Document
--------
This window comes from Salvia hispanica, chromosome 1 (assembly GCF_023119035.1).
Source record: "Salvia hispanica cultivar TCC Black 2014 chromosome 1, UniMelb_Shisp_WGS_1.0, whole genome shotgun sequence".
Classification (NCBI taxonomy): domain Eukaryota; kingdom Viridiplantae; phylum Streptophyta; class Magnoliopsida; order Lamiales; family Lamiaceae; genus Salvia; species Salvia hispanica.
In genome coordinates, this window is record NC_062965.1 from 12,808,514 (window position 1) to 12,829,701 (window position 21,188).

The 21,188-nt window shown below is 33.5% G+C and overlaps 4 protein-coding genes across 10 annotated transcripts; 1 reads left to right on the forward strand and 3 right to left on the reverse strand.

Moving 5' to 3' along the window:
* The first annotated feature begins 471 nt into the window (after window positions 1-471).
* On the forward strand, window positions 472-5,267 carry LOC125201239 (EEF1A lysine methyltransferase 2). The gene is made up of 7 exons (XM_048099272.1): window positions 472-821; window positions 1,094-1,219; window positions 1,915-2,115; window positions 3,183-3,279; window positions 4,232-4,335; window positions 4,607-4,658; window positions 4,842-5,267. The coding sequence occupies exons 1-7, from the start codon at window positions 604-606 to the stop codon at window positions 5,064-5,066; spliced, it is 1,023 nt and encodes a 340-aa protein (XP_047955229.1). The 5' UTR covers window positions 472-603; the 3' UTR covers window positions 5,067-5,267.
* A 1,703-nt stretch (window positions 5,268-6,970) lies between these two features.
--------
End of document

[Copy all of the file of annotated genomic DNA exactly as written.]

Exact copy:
This window comes from Salvia hispanica, chromosome 1 (assembly GCF_023119035.1).
Source record: "Salvia hispanica cultivar TCC Black 2014 chromosome 1, UniMelb_Shisp_WGS_1.0, whole genome shotgun sequence".
Classification (NCBI taxonomy): domain Eukaryota; kingdom Viridiplantae; phylum Streptophyta; class Magnoliopsida; order Lamiales; family Lamiaceae; genus Salvia; species Salvia hispanica.
In genome coordinates, this window is record NC_062965.1 from 12,808,514 (window position 1) to 12,829,701 (window position 21,188).

The 21,188-nt window shown below is 33.5% G+C and overlaps 4 protein-coding genes across 10 annotated transcripts; 1 reads left to right on the forward strand and 3 right to left on the reverse strand.

Moving 5' to 3' along the window:
* The first annotated feature begins 471 nt into the window (after window positions 1-471).
* On the forward strand, window positions 472-5,267 carry LOC125201239 (EEF1A lysine methyltransferase 2). The gene is made up of 7 exons (XM_048099272.1): window positions 472-821; window positions 1,094-1,219; window positions 1,915-2,115; window positions 3,183-3,279; window positions 4,232-4,335; window positions 4,607-4,658; window positions 4,842-5,267. The coding sequence occupies exons 1-7, from the start codon at window positions 604-606 to the stop codon at window positions 5,064-5,066; spliced, it is 1,023 nt and encodes a 340-aa protein (XP_047955229.1). The 5' UTR covers window positions 472-603; the 3' UTR covers window positions 5,067-5,267.
* A 1,703-nt stretch (window positions 5,268-6,970) lies between these two features.